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A bicyclist riding along the lakefront last June 27 was silhouetted against a smoky Chicago skyline as drifting smoke from wildfires in Canada saw the city’s air quality rated as being the worst in the world. The smoke and haze shouldn't be as bad in Chicago this summer, experts say.

A bicyclist rides along the lakefront on June 27, 2023, against a smoky Chicago skyline. Last summer, the city’s air quality was rated at times as the dirtiest in the world among big cities due to drifting smoke from Canadian wildfires. The smoke and haze shouldn’t be as bad in Chicago this summer, experts say.

Owen Ziliak/Sun-Times file photo

Chicago summer forecast: Less extreme heat, not as much wildfire smoke as last year, muggier

Drifting smoke from fires across North America are still expected to cause air pollution in Chicago, but experts say it’s likely to be milder than what caused last year’s thick haze and dangerous air quality.

Chicagoans are likely to face the usual hot, muggy and wet summer this year but with less extreme heat and nowhere near as much smoke from wildfires as last year.

That’s what experts predict after last summer saw Chicago’s air quality rated at times as the dirtiest in the world among big cities due to drifting smoke from Canadian wildfires.

“Because we have had such a wet spring across much of the region, I wouldn’t expect a summer with a large number of extremely hot days,” says Trent Ford, the Illinois state climatologist. “But the abundant moisture in the ground can make for some very humid conditions this summer, which can exacerbate heat stress. So the outlook right now is for a warm — likely muggy — and stormy summer across the Midwest.”

Ford and others predict smoke from fires across North America in the coming months to pollute the air, though not as badly as last year, when the thick haze led to potentially harmful air quality, especially for people with health problems.

This year’s fire season in Canada is predicted to be “above normal” but not even close to as bad as last year’s with its unprecedented level of wildfires, according to John Abatzoglou, a University of California, Merced, professor in the school of engineering who’s an expert on climate and weather.

“‘Above normal’ doesn’t mean we’re looking at a repeat” of last year, Abatzoglou says, with western Canada now largely experiencing “holdover” fires reignited from last year’s massive blazes.

Wildfires in the western United States last year were relatively tame, according to Abatzoglou, who says they could be worse this year.

Big summer fires out West have become more common over the past half century. They affect Chicago and the rest of the Midwest, but that’s only part of what causes pollution and breathing problems.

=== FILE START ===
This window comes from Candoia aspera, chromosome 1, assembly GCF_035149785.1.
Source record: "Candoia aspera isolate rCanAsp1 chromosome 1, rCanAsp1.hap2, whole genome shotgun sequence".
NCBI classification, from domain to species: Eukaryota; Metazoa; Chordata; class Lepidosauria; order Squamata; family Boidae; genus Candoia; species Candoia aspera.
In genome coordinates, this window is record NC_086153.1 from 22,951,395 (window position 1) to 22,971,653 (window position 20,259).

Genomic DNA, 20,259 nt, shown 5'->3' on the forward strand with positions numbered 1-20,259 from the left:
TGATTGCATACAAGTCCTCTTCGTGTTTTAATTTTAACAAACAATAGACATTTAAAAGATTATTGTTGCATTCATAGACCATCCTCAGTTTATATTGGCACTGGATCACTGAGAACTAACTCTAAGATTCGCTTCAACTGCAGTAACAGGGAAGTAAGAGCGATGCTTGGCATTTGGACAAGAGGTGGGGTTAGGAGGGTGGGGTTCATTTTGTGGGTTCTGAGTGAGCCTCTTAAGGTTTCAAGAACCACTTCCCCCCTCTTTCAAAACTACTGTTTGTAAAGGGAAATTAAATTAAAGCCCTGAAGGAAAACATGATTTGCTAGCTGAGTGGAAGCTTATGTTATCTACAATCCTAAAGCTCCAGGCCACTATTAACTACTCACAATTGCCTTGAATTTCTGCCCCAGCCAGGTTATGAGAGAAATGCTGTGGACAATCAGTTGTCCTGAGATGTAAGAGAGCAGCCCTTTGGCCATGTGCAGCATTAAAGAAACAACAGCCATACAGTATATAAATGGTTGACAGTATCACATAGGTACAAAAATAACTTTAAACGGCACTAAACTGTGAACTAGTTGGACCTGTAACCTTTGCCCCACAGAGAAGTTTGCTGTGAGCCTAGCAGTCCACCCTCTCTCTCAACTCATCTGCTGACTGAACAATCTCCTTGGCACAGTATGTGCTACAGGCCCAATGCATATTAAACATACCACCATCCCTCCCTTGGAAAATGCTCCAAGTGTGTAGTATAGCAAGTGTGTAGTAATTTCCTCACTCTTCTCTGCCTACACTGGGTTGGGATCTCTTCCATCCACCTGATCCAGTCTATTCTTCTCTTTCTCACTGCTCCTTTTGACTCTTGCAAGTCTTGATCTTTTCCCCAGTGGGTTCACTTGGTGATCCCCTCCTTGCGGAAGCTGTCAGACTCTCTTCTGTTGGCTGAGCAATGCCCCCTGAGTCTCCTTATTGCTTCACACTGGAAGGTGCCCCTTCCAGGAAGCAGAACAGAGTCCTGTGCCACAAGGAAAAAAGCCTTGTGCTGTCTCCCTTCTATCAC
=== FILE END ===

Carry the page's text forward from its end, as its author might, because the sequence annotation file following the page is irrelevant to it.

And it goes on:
Exhaust from cars, trucks, trains and other vehicles that run on fossil fuels combined with emissions from factories and other sources mix with the smoke to create dangerous conditions for breathing in the summer. The emissions cook in the atmosphere, creating ozone pollution during hot, sunny periods and spewing tiny, potentially harmful particles into the air.

“The U.S. has been cutting its human-caused pollution for decades,” says Tracey Holloway, a University of Wisconsin-Madison professor who leads an air-quality research team. “We’re seeing warmer springs and warmer summers that may be leading to high ozone levels that undo some of the pollution reductions we’ve seen.”

Along with the rise in fires, the mix of pollutants can lead to unclean air that’s been prompting government alerts that have become a staple of Chicago summers.

Health officials urge anyone with respiratory illnesses to monitor air-quality reports and take precautions such as avoiding going outdoors during the worst of it.

In Chicago, public health officials have been meeting weekly with a team of Northwestern University researchers and community representatives to try to better understand who is most vulnerable to illness and how many people die from summer heat, according to Raed Mansour, director of environmental innovation for the Chicago Department of Public Health.

Insurers and other financial services companies also are “focusing more and more on this type of risk” from heat and climate change to assess how it affects businesses and human health, says Dale Hall, managing director of research for the Society of Actuaries.

In the Chicago area, average annual temperatures have risen from less than 49 degrees in the mid-20th century to almost 51 degrees, Hall says.

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